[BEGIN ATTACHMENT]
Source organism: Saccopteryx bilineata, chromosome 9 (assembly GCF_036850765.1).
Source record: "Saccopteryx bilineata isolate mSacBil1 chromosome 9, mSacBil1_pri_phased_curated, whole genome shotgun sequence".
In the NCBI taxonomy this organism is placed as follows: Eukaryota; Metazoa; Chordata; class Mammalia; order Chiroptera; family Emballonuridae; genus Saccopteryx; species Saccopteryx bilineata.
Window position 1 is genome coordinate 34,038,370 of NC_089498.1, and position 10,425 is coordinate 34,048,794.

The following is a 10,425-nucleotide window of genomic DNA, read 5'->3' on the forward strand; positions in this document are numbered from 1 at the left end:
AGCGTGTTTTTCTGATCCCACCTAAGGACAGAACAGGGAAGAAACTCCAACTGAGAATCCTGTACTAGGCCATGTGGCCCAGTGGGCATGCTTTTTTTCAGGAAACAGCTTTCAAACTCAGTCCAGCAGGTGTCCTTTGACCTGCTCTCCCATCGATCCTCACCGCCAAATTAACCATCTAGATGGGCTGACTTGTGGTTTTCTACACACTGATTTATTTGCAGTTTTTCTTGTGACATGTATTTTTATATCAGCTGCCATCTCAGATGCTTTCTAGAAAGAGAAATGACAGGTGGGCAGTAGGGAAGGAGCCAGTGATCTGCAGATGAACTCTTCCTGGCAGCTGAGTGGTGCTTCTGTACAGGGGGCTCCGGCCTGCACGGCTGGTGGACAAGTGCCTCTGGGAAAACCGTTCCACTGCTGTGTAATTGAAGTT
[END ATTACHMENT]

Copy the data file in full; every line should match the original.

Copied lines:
Source organism: Saccopteryx bilineata, chromosome 9 (assembly GCF_036850765.1).
Source record: "Saccopteryx bilineata isolate mSacBil1 chromosome 9, mSacBil1_pri_phased_curated, whole genome shotgun sequence".
In the NCBI taxonomy this organism is placed as follows: Eukaryota; Metazoa; Chordata; class Mammalia; order Chiroptera; family Emballonuridae; genus Saccopteryx; species Saccopteryx bilineata.
Window position 1 is genome coordinate 34,038,370 of NC_089498.1, and position 10,425 is coordinate 34,048,794.

The following is a 10,425-nucleotide window of genomic DNA, read 5'->3' on the forward strand; positions in this document are numbered from 1 at the left end:
AGCGTGTTTTTCTGATCCCACCTAAGGACAGAACAGGGAAGAAACTCCAACTGAGAATCCTGTACTAGGCCATGTGGCCCAGTGGGCATGCTTTTTTTCAGGAAACAGCTTTCAAACTCAGTCCAGCAGGTGTCCTTTGACCTGCTCTCCCATCGATCCTCACCGCCAAATTAACCATCTAGATGGGCTGACTTGTGGTTTTCTACACACTGATTTATTTGCAGTTTTTCTTGTGACATGTATTTTTATATCAGCTGCCATCTCAGATGCTTTCTAGAAAGAGAAATGACAGGTGGGCAGTAGGGAAGGAGCCAGTGATCTGCAGATGAACTCTTCCTGGCAGCTGAGTGGTGCTTCTGTACAGGGGGCTCCGGCCTGCACGGCTGGTGGACAAGTGCCTCTGGGAAAACCGTTCCACTGCTGTGTAATTGAAGTT